from the radio: analysis of digital media and a cool sounding college class

This radio piece had interesting statistics on the financial viability of the latest Radiohead album which was also available as a free download.

Adam Greenfield, the person interviewed in the piece teaches a class in Urban Computing at as part of the Interactive Telecommunications Program at NYU.

Link

Update:

My friend Peter, had the following to add:

Regarding your recent blog post ( http://blogs.terrorware.com/geoff/2007/12/03/from-the-radio-analysis-of-digital-media-and-a-cool-sounding-college-class/). The statistics cited in the NPR story are indeed interesting, but not for the reason most people (even in the “quality” mainstream press) think they are.

As I reported in a recent issue of The Nation (http://www.thenation.com), the stats were gathered by Comscore, an internet marketing firm that gathers data from 2 million poor souls who let their every point and click be monitored in exchange for some free software and sweepstake entries. Their software doesn’t work on macs or in firefox. They provide no detailed information about the type of statistical analysis they use They don’t even publish their relevant sample sizes ( i.e. how many of the folks they monitor actually bought the album – the way they phrase it leaves). Their findings are not accepted by many trade groups, and have been widely (and justly) critiqued across the web. Yet the AP, the NYtimes, NPR, etc. etc. are all regurgitating their Radiohead findings, never once noting that the evidence isn’t there.

Why would they do such a thing?

While reporting my first story (a reported personal essay, also in The Nation) on the Radiohead album, I noticed that all the industry people I talked to were not-so-subtly trying to put down Radiohead’s effort. One exec told me he’d heard they were just demos they were dumping on the public for laughs. When I pressed him, he told me he got the info from a members-only industry message board. I weaseled my way into a membership and guess what? No talk of “demo dumping.” Others told me “just look at the reviews, no one thinks its any good, etc.” It’s aggregating in the high 90s at metacritic.com!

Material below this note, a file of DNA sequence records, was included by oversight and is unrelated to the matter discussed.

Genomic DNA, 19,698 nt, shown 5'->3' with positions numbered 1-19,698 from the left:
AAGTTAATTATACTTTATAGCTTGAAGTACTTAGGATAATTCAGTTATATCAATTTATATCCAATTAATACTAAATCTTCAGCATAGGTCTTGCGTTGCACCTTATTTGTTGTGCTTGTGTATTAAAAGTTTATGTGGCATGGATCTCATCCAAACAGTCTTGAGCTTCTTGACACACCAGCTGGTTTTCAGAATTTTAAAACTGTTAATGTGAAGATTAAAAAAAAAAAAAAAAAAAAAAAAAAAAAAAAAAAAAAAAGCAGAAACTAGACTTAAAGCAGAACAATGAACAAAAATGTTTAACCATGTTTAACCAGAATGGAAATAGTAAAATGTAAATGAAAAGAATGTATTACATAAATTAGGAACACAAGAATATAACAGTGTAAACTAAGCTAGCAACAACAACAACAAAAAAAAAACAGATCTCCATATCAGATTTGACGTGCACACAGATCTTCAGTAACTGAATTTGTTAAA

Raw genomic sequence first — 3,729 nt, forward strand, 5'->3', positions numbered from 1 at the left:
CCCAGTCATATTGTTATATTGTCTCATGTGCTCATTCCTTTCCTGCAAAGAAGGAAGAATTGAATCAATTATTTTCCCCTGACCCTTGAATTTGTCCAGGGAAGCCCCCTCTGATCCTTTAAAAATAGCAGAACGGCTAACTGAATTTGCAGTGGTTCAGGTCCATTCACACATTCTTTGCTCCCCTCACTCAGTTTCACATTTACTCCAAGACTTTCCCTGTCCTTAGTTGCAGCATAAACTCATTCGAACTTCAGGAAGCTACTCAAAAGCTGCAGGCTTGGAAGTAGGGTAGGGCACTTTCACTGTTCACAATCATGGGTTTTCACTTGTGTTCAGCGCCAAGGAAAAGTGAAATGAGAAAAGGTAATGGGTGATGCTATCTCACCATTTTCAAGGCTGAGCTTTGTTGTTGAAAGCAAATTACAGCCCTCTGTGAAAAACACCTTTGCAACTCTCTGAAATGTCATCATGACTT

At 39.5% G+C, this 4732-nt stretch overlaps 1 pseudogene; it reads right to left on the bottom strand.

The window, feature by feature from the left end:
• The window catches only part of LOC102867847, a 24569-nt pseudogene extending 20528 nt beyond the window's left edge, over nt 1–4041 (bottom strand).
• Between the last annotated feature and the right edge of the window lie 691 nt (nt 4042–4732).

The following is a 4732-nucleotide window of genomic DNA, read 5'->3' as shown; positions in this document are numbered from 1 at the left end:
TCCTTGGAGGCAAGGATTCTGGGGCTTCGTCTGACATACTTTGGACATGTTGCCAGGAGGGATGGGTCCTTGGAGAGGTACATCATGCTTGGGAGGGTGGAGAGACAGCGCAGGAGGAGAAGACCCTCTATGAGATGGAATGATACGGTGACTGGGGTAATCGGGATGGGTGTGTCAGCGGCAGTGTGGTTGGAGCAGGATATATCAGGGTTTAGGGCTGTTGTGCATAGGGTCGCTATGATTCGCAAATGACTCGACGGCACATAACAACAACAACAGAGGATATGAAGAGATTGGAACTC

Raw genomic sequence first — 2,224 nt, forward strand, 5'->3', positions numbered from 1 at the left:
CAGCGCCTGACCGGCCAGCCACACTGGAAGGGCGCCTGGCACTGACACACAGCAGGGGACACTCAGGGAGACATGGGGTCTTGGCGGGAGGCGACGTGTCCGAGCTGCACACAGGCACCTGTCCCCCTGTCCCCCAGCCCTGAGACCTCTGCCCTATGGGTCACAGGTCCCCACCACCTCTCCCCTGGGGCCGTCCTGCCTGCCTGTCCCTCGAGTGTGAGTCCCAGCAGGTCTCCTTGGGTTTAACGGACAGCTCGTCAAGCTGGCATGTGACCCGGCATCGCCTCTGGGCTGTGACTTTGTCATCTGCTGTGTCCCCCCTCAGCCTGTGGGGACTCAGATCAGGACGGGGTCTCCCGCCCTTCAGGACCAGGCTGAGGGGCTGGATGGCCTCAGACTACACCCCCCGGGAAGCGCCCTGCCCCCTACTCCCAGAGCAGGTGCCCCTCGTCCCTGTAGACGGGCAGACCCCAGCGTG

To quote one of my own articles:

“It’s hard to resist some cynical conclusions: Comscore’s client base includes several media conglomerates, media conglomerates want In Rainbows to fail, newspapers want stories, and failure sells.”

Update 2:

I read on my friend Jenny’s blog, Greater Detroit, about a Detroit-based artist who also released his latest album, DETRO!T BE!RUT, as a free or donation-based download.

From the artist’s website:

This music comes from South Lebanon, was born in Lansing and lives in Detroit.  A sound declaration.  This music is rhythm for revolutions, rebellions, empowerment and progression.  Through audio and images, history is projected onto the future, terrorific stereotypes are rejected, a slandered heritage is reclaimed, the ruins of a city are rebuilt.  Sound and visions express the struggles and share the beauty of Detroit, Beirut.